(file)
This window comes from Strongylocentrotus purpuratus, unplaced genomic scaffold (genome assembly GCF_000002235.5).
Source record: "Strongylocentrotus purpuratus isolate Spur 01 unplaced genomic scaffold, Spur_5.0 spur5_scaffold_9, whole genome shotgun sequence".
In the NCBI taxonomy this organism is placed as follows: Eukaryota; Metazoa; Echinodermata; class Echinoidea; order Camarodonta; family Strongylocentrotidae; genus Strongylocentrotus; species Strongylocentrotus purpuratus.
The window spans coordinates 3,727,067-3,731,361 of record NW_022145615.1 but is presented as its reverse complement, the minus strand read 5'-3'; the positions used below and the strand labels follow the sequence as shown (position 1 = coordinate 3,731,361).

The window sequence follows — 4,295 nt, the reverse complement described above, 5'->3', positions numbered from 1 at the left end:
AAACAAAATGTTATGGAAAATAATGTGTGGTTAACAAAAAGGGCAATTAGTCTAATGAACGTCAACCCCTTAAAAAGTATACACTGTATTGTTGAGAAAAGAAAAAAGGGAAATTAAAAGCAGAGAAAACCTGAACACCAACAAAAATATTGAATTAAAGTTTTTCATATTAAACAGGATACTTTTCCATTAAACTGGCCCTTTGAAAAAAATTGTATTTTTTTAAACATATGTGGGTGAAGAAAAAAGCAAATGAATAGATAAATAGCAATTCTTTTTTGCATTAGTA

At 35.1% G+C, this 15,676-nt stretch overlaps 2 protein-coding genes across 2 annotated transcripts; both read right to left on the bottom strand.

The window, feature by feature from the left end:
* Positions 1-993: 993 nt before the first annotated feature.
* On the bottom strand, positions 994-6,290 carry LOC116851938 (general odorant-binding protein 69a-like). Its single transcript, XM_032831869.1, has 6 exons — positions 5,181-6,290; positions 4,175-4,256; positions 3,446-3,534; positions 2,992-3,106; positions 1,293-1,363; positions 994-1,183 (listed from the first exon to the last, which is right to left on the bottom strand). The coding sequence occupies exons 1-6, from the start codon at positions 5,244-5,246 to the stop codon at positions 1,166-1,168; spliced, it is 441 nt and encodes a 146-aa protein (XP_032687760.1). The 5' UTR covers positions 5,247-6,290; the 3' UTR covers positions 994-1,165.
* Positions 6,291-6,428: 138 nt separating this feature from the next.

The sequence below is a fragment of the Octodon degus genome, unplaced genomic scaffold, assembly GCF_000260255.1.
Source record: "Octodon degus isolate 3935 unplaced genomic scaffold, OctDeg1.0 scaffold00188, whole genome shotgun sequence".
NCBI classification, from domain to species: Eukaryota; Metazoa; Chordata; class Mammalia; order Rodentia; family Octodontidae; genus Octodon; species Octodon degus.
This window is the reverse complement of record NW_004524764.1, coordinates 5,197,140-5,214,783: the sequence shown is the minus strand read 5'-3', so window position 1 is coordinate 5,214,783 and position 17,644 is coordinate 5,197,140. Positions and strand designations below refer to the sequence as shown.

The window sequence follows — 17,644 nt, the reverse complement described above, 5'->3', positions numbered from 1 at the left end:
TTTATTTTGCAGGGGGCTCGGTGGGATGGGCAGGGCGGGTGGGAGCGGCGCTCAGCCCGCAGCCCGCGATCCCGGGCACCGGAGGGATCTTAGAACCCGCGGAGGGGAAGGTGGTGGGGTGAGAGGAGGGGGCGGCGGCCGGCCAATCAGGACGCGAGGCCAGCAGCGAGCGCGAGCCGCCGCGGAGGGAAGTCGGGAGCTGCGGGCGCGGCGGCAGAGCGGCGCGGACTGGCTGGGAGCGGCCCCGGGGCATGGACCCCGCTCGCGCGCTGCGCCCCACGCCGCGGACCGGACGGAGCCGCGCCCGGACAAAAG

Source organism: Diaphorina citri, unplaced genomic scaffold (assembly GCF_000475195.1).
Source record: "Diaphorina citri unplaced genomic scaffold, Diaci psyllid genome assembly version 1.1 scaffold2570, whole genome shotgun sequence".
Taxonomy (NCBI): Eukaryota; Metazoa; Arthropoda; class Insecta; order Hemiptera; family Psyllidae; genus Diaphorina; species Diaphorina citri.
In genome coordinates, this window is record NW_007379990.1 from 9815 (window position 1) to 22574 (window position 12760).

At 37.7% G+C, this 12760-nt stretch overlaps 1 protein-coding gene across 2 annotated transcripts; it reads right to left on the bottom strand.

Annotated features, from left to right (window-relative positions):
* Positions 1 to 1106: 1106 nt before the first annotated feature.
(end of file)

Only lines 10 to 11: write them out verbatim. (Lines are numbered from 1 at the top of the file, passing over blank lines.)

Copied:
* On the bottom strand, positions 994-6,290 carry LOC116851938 (general odorant-binding protein 69a-like). Its single transcript, XM_032831869.1, has 6 exons — positions 5,181-6,290; positions 4,175-4,256; positions 3,446-3,534; positions 2,992-3,106; positions 1,293-1,363; positions 994-1,183 (listed from the first exon to the last, which is right to left on the bottom strand). The coding sequence occupies exons 1-6, from the start codon at positions 5,244-5,246 to the stop codon at positions 1,166-1,168; spliced, it is 441 nt and encodes a 146-aa protein (XP_032687760.1). The 5' UTR covers positions 5,247-6,290; the 3' UTR covers positions 994-1,165.
* Positions 6,291-6,428: 138 nt separating this feature from the next.